By Dolores Kong
The Boston Globe

Save just $20 a week over 30 years, at a compounding
annual interest rate of 7 percent, and you'll have
more than $100,000 to put toward retirement.

But as simple as saving $20 a week seems, about 25
percent of workers participating in an annual national
retirement confidence survey say they have set aside
nothing. Even though $100,000 may not seem like much,
it's more than what many current retirees have saved.
A large proportion of retirees depend solely on Social
Security for income.

Saving too little, too late, is one of the biggest
problems people face in planning for retirement, says
Dallas L. Salisbury, president and chief executive of
the Employee Benefit Research Institute (EBRI), a
Washington-based nonprofit, nonpartisan organization.

"Individuals think that saving a little doesn't do any
good," said Salisbury, whose organization cosponsors
the annual retirement confidence survey. But over a
long period of time, "$20 a week can do it."

With fewer employers offering traditional pensions,
the uncertainties surrounding Social Security, and the
rising cost of health care, proper financial planning
for retirement is more critical than ever, say
retirement planning specialists.

That means answering such questions as "How do I save?
How do I invest?" takes on the seriousness of
"life-threatening decisions," said William F. Sharpe,
a Nobel-prize winning economist at Stanford University
and cofounder of Financial Engines, an online
investment advisory firm.

But don't be paralyzed by the enormity of the issues
and the complexity of retirement topics as annuities,
401(k)s, trusts, and long-term care insurance, say
planning specialists. Instead, people should take that
first step toward saving, no matter how small the
amount and no matter how little they know about

Don't get "so overwhelmed by the hype of `If you're
not buying stock, why bother?'," said EBRI's
Salisbury. "You may have to start with a passbook or
savings account" before you have enough to invest in
something with potentially higher gains, whether that
be Treasury securities or stock mutual funds.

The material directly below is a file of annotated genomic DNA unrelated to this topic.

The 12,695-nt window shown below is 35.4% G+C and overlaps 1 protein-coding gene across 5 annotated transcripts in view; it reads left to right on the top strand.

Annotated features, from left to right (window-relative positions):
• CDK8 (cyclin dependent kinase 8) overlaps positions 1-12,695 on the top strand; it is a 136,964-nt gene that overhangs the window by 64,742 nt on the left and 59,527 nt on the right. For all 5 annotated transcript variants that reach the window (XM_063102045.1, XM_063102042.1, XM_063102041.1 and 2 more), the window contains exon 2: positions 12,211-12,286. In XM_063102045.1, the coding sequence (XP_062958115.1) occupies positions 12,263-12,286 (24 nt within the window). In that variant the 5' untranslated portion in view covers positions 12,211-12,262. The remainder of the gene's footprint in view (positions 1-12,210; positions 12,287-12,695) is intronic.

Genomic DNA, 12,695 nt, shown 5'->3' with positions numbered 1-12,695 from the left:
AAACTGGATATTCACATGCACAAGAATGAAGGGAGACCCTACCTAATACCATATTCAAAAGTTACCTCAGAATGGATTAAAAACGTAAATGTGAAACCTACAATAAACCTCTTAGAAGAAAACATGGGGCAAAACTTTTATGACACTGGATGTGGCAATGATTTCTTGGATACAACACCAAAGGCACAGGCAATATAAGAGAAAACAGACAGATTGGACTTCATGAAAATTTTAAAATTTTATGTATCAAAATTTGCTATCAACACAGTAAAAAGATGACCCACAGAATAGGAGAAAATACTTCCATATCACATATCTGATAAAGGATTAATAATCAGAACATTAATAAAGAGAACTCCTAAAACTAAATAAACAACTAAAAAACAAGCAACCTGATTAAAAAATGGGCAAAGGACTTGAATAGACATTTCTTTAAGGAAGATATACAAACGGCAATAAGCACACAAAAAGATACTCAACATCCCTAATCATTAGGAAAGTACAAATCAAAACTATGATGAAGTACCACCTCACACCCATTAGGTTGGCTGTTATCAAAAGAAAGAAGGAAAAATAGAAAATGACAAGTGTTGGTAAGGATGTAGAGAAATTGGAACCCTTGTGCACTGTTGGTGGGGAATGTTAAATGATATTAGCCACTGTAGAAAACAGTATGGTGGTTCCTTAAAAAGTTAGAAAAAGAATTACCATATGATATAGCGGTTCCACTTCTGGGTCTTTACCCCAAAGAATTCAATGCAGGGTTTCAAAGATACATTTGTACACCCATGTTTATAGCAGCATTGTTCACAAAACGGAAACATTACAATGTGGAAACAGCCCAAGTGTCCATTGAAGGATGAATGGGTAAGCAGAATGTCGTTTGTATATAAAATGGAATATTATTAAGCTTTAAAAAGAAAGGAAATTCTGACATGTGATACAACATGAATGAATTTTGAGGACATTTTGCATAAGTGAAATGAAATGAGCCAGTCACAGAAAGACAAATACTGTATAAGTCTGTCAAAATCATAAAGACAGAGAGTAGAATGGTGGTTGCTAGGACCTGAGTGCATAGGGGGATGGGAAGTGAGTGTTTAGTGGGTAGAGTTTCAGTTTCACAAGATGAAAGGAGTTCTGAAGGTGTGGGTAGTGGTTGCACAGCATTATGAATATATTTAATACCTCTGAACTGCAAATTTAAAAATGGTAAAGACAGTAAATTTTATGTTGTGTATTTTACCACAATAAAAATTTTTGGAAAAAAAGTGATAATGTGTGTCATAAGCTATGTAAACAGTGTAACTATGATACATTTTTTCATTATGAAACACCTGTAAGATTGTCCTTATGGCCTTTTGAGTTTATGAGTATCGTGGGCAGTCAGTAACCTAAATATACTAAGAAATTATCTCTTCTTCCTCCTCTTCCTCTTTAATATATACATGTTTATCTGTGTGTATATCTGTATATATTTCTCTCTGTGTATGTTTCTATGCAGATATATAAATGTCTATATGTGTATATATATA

"Any rate of return is better than not having any
savings," Salisbury said.

To spur people into taking that first step, the
American Savings Education Council (ASEC) has devised
a "Ballpark Estimate" worksheet. It allows you to
estimate your annual retirement income needs, the
total amount you need to save to provide that income
stream, and how much you need to set aside each year
to get there, depending on the number of years until
your retirement.

People who say they have taken the time to attempt
such a calculation turn out to be better prepared,
according to this year's annual retirement confidence
survey, cosponsored by ASEC, EBRI, and survey research
firm Mathew Greenwald & Associates, Inc.

For instance, 88 percent of those who have done a
calculation say they are saving for retirement, while
only 61 percent of those who have not done such a
calculation say they have started setting money aside.

Another way to calculate how much you'll need to save
for retirement, and your probability of reaching that
goal, is through a free online financial forecast
offered by Financial Engines, at The program, which needs a
Web browser enabled for Java, asks you for what is
already in your portfolio, your age, your income, and
other information.

Then, after taking into account inflation, your
expected Social Security income, and other factors,
the program comes up with the probability of you
reaching your retirement income needs. The better the
probability - say 85 percent - the sunnier the
financial forecast icon that the program generates.
The worse the probability, the cloudier.

For people who are just beginning to plan for
retirement, the Money Matters conference features
several sessions of interest.
In "How Much Is Enough?," columnist Kenneth Hooker
helps you figure out the right retirement nest-egg
amount for you. Julie Jason, author of "You and Your
401(k)," focuses on what you need to decide now to get
the most out of your tax-deferred retirement account.

Jonathan Pond, financial planner and nationally known
public television and radio commentator, and pension
specialist Micki Hoesly debate the merits of annuities
during "Annuities - Good or Evil?" And Mary Farrell, a
regular commentator on the public television show
"Wall Street Week with Louis Rukeyser," and author of
"Beyond the Basics," takes on the topic of "Rethinking
Retirement Planning."

For those already living in retirement, the conference
features these sessions:

"What's Next? Financial Decisions for the Rest of Your
Life," by Ginger Applegarth, of WBZ-TV and author of
"The Money Diet." Ed Slott, publisher of Ed Slott's
IRA Advisor newsletter, discusses "Managing IRA
Withdrawals," and Jack Everett, author of "The Truth
About Trusts: A Trustee's Survival Guide," shares "The
Truth About Trusts."
Benjamin Lipson, president of Just For Seniors
Insurance Agency, and Stephen Mathieu, president of
Elder Planning Advisors of New Hampshire, will debate
"Long-Term Care Insurance - Who Needs It?"